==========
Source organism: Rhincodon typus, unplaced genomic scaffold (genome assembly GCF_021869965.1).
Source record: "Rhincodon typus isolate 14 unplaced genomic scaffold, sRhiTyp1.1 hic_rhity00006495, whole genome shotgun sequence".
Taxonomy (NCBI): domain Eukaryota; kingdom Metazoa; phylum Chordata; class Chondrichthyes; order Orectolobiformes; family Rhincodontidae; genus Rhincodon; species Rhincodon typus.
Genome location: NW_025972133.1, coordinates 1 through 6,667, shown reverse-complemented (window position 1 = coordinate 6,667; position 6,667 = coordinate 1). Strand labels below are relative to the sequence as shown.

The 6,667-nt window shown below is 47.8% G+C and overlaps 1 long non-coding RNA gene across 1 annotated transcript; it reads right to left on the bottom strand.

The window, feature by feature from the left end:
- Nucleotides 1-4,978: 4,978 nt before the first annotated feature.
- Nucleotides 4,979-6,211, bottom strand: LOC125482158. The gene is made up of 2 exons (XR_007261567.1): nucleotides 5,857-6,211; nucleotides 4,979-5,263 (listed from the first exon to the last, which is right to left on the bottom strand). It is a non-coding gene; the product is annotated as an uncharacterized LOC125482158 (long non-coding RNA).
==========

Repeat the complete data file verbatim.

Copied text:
Source organism: Rhincodon typus, unplaced genomic scaffold (genome assembly GCF_021869965.1).
Source record: "Rhincodon typus isolate 14 unplaced genomic scaffold, sRhiTyp1.1 hic_rhity00006495, whole genome shotgun sequence".
Taxonomy (NCBI): domain Eukaryota; kingdom Metazoa; phylum Chordata; class Chondrichthyes; order Orectolobiformes; family Rhincodontidae; genus Rhincodon; species Rhincodon typus.
Genome location: NW_025972133.1, coordinates 1 through 6,667, shown reverse-complemented (window position 1 = coordinate 6,667; position 6,667 = coordinate 1). Strand labels below are relative to the sequence as shown.

The 6,667-nt window shown below is 47.8% G+C and overlaps 1 long non-coding RNA gene across 1 annotated transcript; it reads right to left on the bottom strand.

The window, feature by feature from the left end:
- Nucleotides 1-4,978: 4,978 nt before the first annotated feature.
- Nucleotides 4,979-6,211, bottom strand: LOC125482158. The gene is made up of 2 exons (XR_007261567.1): nucleotides 5,857-6,211; nucleotides 4,979-5,263 (listed from the first exon to the last, which is right to left on the bottom strand). It is a non-coding gene; the product is annotated as an uncharacterized LOC125482158 (long non-coding RNA).